He took my order and fixed me a root beer float. He placed it on the counter in front of me and then leaned back against another counter behind him on which sat the mixers and shelves lined with various sizes of glasses for floats, malts and shakes, and dishes for banana splits, and crossed his arms. “Did you know there’s an old lifeguard stand on the beach on the other side of the spit that has his initials carved in it inside a heart shape that no one ever bothered to paint over.” He chuckled. “His initials are paired with what lots of other initials. The rumors that he was really popular must be true.” He lowered his voice to a near-whisper. “I heard he swung both ways.”
He walked over to a jukebox, took a quarter from his pocket, and dropped it into the coin slot. The machine whirred to life and a moment later a Fats Domino song began to play. He returned to behind the counter and stood in the same place, in the same pose, he had stood in before. “If it was true that Craig Harmon’s dad was on the run from the mafia it might explain some of it.”
The resulting expression on his face to my next question was that of someone who had just met the dumbest person on the planet.
“Some of what? All the shit that happened, of course.” He slapped his hand across his mouth. “Oh, excuse me, mister, I’m not supposed to say that word in here.”
* * *
The land that jutted out beyond the downtown area was shaped like the tip of a finger that pointed out to sea. Bungalows and small cottages dotted the landscape, sitting among hillocks and dunes. The streets fanned out like a series of connected veins. At the very end an RV park had been recently built, funded by and managed by the town of Henley Spit as a way to put money in the town’s coffers. The mayor of Henley Spit, Thomas Gilchrist, his wife and one adult child lived in a bungalow near the RV park. Without a tree in sight, the area appeared naked, stripped of flora and fauna. The mayor was one of the few people who knew I was coming and about the story I was doing research on. He and his wife were on their porch steps when I pulled into their driveway.
The mayor shook my hand and maintained a grip on it preventing me from pulling out my note pad. “I knew Mark Harmon, but not well, not what you would call at a friendship level.” He released my hand. “We were cordial, but I never really liked him. In my opinion he was an arrogant ass.”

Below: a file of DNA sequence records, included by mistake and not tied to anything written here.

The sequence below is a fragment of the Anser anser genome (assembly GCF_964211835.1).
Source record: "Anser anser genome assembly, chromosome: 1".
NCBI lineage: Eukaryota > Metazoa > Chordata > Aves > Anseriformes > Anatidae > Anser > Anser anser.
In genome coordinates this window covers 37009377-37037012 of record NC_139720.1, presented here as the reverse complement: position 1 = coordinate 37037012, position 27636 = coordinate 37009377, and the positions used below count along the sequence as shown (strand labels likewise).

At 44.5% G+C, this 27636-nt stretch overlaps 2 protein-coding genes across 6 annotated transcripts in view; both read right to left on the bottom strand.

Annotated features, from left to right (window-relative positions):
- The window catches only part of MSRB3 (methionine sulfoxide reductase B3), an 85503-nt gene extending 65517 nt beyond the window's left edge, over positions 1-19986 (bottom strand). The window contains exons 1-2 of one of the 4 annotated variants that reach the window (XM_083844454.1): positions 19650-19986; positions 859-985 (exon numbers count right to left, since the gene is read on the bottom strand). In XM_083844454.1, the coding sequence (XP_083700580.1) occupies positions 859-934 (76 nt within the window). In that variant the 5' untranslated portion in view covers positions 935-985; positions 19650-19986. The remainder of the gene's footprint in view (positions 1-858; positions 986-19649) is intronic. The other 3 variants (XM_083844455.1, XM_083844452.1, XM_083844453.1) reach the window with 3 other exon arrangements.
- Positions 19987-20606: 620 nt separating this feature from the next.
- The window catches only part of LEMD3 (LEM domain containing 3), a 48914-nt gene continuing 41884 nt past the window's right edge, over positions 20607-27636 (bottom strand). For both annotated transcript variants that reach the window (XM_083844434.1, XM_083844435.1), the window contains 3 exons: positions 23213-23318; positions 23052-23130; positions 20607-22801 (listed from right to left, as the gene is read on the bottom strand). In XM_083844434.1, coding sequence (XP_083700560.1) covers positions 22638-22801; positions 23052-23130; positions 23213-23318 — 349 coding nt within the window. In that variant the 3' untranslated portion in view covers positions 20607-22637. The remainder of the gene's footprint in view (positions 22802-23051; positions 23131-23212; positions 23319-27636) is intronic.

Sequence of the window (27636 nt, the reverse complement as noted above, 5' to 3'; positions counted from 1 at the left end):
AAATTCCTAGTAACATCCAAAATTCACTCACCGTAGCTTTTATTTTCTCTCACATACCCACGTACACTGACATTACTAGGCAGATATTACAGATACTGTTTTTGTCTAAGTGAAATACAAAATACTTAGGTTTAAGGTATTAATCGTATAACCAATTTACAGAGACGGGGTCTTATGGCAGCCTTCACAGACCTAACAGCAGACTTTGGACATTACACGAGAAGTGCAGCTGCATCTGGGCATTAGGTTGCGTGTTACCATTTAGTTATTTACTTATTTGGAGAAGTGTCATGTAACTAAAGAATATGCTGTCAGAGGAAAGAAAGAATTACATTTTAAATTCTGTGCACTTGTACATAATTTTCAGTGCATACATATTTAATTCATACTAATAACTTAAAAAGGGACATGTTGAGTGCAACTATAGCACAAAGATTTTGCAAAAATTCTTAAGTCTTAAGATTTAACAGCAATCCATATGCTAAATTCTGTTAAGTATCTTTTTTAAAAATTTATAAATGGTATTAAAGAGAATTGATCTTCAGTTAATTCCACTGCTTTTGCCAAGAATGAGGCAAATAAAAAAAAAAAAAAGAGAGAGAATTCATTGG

His wife showed me into their bungalow. The living room was crowded with antique furniture, resembling a disheveled furniture store showroom. The sofa and chairs were overstuffed and all the same teal color. She peered at me as if examining me through a microscope. “A reporter, what a fascinating occupation.” She abruptly whirled about as if something or someone had sneaked up behind her. “I’ve made a fresh pitcher of lemonade.” She left the room, leaving me alone with the mayor.
I took out my notepad and sat in a chair across from him as he sat on the sofa. A very tall and lean man, seemingly with little agility, his movements were like a daddy long legs spider, gangly and tentative. He was 64 years old.
He cleared his throat. “The kid, Craig, wasn’t the brightest bulb in the bunch. I was teaching math at the high school when he was a senior. He counted on his fingers and still got the wrong answers. I kid you not.” He shifted his legs, crossing one over the other. The one leg hung there limply, but his foot was in constant nervous movement. “I tried to talk to his parents about it, but they didn’t seem interested. Sarah doted on the boy, but in an unhealthy way. She pampered and spoiled him. The only thing Mark cared about was sitting around drinking with Ol’ Thirsty. Oh, so you’ve met the town drunk! Don’t believe a word Ol’ Thirsty told you about not drinking anymore. He never stopped from the day he returned to Henley Spit after the war. He and Mark were thick as thieves.”
Mrs. Gilchrist came back into the room carrying a tray with three large glasses of lemonade. She placed the tray on the coffee table and then handed me a glass. The root beer float in my stomach rumbled loudly.
She handed her husband a glass and then sat on the sofa next to me. She smelled of lilac powder.
The mayor took a large gulp of his lemonade. “I don’t think anyone really knew what went on inside the Harmon house, but the sheriff had to go there a few times over the span of a few years after the boy became a teenager to break up fist fights between Craig and his father.” He took an ice cube from the glass and put it in his mouth. “I don’t know where Mark got the money to buy the land when they first arrived here or build that house and keep adding to it. He didn’t work a day in his life, at least not after arriving here. The house was a monstrosity, an eyesore. Where it stood isn’t far from here, but we didn’t build this bungalow until after I retired early from teaching and went into politics a few years ago.” He guffawed in a self-deprecating way. “Being a politician in Henley Spit carries less weight than being a street sweeper.”